On August 19, Constitution was cruising the Grand Banks south of Newfoundland when she encountered Guerriere in position 41 degrees 42 minutes North, 55 degrees 48 minutes West. Captain James Dacres was a willing combatant and had only recently invited Rogers to meet "U. States frigate President... or any other American frigate of equal force for the purpose; of having a few minutes tête-à-tête." At 1700, Guerriere opened fire at long range; Hull closed the range until 1805 when at a distance of half a pistol shot he gave the order to fire. The first broadside smashed into Guerriere and Hull exclaimed, "by heaven, that ship is ours!" Twenty-five minutes later, the dismasted Guerriere was wallowing in the heavy seas. Constitution's casualties were seven dead and seven wounded; Guerriere had 78 dead and wounded, and was so shattered that Hull ordered her blown up the next day. It was during this battle that Constitution earned the nickname "Old Ironsides," after shot was seen bouncing off her hull. Constitution returned to a Boston--and a nation--thrilled with the stunning victory. As the London Times observed, "It is not merely that an English frigate has been taken,... but that it has been taken by a new enemy, an enemy unaccustomed to such triumphs, and likely to be rendered insolent and confident by them."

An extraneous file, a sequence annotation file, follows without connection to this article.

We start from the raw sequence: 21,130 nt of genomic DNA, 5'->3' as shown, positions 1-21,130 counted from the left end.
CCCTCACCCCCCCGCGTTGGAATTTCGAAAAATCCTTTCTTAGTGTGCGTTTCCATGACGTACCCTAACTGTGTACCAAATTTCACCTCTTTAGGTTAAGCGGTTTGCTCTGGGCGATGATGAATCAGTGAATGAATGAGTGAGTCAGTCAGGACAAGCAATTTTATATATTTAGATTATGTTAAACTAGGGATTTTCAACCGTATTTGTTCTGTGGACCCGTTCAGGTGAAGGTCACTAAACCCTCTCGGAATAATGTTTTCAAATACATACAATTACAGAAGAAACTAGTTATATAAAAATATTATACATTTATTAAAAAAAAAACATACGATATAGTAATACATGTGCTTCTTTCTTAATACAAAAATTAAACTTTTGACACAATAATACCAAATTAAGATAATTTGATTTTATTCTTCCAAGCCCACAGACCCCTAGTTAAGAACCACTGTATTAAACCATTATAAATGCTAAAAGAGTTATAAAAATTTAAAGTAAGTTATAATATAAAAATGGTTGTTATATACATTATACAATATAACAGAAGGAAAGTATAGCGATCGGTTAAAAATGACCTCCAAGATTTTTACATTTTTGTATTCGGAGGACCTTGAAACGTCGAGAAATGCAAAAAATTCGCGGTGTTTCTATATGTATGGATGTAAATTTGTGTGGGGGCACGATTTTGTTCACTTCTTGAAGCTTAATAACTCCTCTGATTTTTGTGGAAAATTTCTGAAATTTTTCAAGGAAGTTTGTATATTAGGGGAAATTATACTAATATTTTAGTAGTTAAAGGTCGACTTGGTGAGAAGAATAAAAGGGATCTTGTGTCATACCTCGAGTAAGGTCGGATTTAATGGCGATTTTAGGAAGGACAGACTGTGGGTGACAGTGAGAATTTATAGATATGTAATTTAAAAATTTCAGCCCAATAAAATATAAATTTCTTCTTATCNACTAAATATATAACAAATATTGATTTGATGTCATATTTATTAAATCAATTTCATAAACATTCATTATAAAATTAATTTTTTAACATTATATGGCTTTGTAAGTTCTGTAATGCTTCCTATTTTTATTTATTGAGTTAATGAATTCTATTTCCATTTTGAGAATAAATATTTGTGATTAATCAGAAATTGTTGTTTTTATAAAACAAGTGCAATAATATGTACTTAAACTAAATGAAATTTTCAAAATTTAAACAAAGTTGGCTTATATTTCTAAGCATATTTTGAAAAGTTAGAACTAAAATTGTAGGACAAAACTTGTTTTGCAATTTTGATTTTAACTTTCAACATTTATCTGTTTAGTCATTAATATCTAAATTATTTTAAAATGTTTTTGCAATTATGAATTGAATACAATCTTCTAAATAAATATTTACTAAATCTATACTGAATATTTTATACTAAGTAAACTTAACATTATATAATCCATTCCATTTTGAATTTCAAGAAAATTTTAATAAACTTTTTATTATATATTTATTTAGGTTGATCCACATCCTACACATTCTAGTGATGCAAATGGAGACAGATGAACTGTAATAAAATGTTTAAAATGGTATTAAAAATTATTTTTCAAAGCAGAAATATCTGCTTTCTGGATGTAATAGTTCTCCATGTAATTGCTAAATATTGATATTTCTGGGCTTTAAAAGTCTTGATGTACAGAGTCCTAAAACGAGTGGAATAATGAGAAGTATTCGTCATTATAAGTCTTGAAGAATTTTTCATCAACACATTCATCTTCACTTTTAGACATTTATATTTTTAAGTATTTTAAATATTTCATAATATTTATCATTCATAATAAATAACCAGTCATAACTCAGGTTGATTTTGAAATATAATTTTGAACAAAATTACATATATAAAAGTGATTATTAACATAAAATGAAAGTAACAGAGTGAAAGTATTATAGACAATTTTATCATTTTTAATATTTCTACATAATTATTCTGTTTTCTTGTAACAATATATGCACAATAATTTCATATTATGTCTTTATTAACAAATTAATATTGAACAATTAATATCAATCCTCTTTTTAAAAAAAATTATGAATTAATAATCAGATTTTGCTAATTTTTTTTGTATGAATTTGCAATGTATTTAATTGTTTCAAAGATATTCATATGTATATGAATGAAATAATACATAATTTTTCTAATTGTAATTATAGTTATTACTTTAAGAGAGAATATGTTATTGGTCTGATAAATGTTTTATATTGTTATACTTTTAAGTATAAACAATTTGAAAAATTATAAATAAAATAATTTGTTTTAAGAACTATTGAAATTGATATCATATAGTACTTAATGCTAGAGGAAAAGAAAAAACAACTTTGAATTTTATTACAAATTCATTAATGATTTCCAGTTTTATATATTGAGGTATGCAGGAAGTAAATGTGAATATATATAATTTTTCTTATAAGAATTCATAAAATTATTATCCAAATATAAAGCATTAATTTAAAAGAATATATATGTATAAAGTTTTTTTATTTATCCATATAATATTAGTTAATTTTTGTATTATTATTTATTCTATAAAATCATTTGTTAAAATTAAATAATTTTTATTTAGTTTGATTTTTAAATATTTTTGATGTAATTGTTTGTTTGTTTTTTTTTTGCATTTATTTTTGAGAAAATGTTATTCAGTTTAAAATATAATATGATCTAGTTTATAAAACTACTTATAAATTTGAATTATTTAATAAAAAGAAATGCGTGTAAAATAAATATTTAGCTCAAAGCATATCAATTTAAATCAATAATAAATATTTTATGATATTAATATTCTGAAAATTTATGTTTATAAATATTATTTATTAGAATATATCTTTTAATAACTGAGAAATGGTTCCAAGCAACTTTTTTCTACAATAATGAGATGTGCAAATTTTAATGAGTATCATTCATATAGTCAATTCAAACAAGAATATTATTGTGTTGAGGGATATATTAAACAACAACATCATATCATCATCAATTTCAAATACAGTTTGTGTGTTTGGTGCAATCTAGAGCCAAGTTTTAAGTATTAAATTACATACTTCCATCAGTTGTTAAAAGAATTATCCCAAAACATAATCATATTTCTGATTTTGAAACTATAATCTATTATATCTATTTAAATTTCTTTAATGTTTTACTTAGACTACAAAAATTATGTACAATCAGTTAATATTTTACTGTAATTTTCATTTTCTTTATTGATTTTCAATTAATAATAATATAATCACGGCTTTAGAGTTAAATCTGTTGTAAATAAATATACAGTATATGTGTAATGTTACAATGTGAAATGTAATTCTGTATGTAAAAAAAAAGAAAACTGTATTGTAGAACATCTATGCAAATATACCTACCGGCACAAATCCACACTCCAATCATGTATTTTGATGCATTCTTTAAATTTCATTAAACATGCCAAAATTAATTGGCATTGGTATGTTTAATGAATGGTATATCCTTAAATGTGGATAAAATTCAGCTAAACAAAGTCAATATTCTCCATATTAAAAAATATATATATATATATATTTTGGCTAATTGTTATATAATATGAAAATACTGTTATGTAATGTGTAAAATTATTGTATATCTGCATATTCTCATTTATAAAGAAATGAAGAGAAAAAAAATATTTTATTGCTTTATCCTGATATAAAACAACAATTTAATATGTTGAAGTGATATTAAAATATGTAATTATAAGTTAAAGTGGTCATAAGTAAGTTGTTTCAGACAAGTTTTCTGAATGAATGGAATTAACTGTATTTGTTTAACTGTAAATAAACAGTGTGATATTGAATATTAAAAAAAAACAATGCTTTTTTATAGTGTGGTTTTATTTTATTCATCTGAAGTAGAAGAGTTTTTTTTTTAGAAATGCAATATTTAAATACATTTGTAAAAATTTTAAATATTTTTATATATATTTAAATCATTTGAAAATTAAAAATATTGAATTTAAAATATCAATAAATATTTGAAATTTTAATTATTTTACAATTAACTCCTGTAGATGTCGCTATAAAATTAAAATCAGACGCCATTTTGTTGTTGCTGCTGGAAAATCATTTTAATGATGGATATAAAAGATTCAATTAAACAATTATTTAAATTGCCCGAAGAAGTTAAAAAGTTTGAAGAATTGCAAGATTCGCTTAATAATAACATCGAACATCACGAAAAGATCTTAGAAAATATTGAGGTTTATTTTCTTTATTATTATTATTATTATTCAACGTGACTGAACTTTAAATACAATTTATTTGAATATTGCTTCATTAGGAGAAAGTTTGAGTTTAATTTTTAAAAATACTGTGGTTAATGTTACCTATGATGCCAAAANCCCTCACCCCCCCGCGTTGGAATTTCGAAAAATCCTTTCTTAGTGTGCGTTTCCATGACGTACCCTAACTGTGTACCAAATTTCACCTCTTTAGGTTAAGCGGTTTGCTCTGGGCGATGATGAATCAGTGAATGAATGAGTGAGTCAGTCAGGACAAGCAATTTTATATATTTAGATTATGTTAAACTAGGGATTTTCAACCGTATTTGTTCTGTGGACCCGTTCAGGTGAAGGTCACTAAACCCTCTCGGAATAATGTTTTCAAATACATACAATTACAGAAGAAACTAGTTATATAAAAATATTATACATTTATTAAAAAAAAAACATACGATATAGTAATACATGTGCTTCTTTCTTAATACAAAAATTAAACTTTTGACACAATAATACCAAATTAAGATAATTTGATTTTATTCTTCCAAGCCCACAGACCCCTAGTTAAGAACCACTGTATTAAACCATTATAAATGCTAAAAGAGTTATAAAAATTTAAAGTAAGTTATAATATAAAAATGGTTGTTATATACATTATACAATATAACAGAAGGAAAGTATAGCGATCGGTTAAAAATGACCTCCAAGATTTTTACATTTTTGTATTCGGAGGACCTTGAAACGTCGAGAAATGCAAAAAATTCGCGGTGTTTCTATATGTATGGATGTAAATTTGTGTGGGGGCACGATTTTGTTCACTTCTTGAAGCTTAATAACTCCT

Family affairs compelled Hull to hand over command to the much maligned William Bainbridge, who had lost USS Philadelphia at Tripoli in 1803. En route to join USS Essex and Hornet in the South Pacific, on December 29, 1812, Constitution was off the coast of Brazil in 13 minutes six minutes South, 31 degrees West, when she encountered HMS Java (38 guns) under Captain Henry Lambert. Battle was joined at about 1400, and Constitution opened fire at about half a mile. Java had the better of it at first, but by 1725 Constitution's overwhelming firepower and superior gunnery had reduced Java to a mastless hulk, with 124 of her crew killed or wounded, including Captain Lambert. Constitution's casualties were 34 (or 52, according to British estimates) dead and wounded. Java was so riddled with shot she had to be blown up. Dramatic though the victory was, damage to the Constitution prevented Bainbridge from continuing his cruise against British shipping.